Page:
By Roland MayerIn Leadership31.03.2021

Radical Candor: 6 ways to lay the foundation for high-performance teams

Kim Scott has redefined the concept of candor in her book “Radical Candor – be a kick-ass boss without losing your humanity.” Her take on total openness is based on two main principles and helps leaders foster high performance in order to achieve ambitious business goals. While the desire to have others think well of us is deeply ingrained in us—in particular, we desire this from those above us in the hierarchy—candor must not be a hierarchical issue, it should be lived in all directions. Yes, it’s always easier to say nothing rather than risk jeopardizing the relationship with others. But that’s not what high-performance teams are built on. If, up to now, you’ve considered getting drunk together or driving go-karts for hours the only way to maintain team relationships, let me offer you an alternative. 

 

What does radical candor mean?

According to Scott, radical candor on the job is based on two principles: “taking personal care of employees” and “challenging each other.” When you care about your employees and are able to build trust based on this genuine interest, effective feedback giving and taking prospers. Employees are more likely to accept praise or criticism. At the same time, mutual trust also enables your employees to tell you honestly what they really think about your leadership behavior. This creates a culture of open exchange from different perspectives which ultimately benefits the entire company.

 

Principle 1: caring personally

Perhaps this makes you think of the already outdated concept of servant leadership. In fact, there are certain similarities. Only when you take a real interest in a person as a whole can a solid basis of trust develop. Engaging exclusively over work-related issues is not enough. It is essential to get to know each other on a human level too, and to learn what is important to your counterpart.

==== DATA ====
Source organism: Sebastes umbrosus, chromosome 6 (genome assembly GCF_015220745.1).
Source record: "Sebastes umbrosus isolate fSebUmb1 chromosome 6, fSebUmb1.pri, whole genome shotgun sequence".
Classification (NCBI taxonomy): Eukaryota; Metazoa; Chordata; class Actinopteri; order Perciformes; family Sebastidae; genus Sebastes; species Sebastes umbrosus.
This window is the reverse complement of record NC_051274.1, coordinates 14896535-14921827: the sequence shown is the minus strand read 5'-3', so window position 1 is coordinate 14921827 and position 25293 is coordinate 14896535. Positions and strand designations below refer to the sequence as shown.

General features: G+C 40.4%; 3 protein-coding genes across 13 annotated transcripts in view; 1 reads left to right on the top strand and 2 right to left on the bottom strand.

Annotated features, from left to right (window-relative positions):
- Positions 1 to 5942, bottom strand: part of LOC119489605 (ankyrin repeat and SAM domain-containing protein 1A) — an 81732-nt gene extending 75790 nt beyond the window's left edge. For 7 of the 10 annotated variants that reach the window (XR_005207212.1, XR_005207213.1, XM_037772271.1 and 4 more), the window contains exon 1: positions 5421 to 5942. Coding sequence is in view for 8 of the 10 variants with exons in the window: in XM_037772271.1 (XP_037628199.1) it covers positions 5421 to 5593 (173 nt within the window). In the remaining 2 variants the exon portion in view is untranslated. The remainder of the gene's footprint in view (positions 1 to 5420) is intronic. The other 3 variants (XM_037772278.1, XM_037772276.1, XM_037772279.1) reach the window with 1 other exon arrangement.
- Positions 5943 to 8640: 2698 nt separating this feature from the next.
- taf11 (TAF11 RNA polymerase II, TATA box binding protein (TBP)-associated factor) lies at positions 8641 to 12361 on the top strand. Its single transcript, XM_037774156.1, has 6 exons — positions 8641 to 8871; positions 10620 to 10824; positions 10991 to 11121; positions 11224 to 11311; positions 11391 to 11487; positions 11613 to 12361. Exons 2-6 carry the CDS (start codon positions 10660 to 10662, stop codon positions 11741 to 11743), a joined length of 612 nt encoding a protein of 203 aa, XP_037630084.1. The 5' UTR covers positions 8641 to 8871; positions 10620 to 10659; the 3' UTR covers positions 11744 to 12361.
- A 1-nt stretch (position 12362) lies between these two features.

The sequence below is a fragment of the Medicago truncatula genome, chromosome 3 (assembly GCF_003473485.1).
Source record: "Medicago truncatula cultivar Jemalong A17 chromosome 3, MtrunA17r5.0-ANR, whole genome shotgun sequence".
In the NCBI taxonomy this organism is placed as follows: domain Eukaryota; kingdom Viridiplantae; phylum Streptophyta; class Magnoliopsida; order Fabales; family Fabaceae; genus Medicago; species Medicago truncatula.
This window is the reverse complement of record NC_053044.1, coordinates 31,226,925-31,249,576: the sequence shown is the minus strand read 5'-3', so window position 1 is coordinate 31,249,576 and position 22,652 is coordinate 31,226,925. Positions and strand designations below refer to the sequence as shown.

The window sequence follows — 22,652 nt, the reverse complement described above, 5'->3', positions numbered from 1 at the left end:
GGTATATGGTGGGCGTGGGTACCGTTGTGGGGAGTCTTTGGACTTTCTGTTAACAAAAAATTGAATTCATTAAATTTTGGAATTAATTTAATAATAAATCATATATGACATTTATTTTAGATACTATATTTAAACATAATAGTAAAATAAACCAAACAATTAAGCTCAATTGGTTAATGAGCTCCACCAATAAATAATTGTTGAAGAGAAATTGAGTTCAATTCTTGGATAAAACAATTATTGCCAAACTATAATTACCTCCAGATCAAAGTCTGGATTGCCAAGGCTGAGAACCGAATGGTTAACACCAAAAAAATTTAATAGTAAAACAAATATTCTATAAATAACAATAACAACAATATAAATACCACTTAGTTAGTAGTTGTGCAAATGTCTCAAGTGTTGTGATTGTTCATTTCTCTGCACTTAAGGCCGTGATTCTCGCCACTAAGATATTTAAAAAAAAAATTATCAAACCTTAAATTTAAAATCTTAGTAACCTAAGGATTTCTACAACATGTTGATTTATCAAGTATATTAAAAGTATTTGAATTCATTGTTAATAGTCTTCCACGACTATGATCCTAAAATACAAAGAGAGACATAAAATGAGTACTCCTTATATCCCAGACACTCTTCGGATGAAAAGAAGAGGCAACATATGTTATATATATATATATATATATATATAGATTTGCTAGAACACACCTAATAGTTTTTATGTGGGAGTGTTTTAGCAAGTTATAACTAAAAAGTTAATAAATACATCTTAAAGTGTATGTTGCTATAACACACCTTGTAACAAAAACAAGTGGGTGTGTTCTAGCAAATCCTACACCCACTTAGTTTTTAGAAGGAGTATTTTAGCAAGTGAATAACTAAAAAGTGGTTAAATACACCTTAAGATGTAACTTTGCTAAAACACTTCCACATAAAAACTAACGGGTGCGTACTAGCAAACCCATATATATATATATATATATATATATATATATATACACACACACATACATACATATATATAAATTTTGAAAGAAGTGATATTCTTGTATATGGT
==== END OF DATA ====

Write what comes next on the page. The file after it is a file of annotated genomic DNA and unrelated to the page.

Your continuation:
Trust often emerges precisely when employees notice vulnerability in the leader. Model this behavior by showing your vulnerability to your employees. Admit when you are having a bad day, or when you made a mistake. And, at the same time, create a safe space for others to be vulnerable. 

The opposite of caring personally is constant, grueling criticism. Although it feels obnoxious, this at least has the benefit of letting employees know what their manager expects so they can get results. That explains why this behavior still helps some managers succeed. Oddly, when bosses demean or publicly embarrass employees they often get great results in the short term, but leave a trail of bodies in the long run. 

The worst kind of humiliation happens when one person knows another person’s vulnerabilities and uses them to target them. Almost nothing erodes trust faster than using what you know about another person to hurt them.    

 

Principle 2: challenging directly

“The source of all that is decent in man is that our faults are correctable. We are capable of improving our defects, through discussion and experience. Not by experience alone. There must be discussion to show how experience can be interpreted.” —John Stuart Mill

This statement is meant to illustrate the need for mutual demand: on the one hand, to do great work, and on the other hand, to build excellent relationships. Openly and honestly sharing each other’s perspectives and assumptions, and thereby allowing a discussion to develop, shows a willingness to admit mistakes or incorrect assumptions, and to correct them. Sharing with employees both when their work is good or not good enough also is a form of caring about them.

Challenging others and encouraging them to also challenge you helps build trusting relationships. It shows that you care about addressing the aspects that are not going well, but also those that are. You demonstrate that you too are willing to admit mistakes and committed to correcting them.

A leader should not mind being wrong. To err is human. What is important, is to create a culture of open communication that encourages and allows for continuous improvement. 

 

6 ways to enable radical candor as a leader

We’ve had a look at the theory, but how can you achieve this kind of openness as a team leader? Here’s 6 ways to foster radical candor at work:

  1. Share your stories of when “caring personally” and “challenging each other” have not been successful
  2. Start by asking for criticism before you give it
  3. Know your employees’ motivation
  4. Continuously work on your 1-on-1 conversations
  5. Give feedback, both appreciative and critical
  6. Make time to evaluate: What’s working? Do more of it. What doesn’t work? Don’t do it.

 

Do you also want to develop this culture of radical candor and openness in your company and become a kick-ass boss? Write us to get support—we’re happy to help!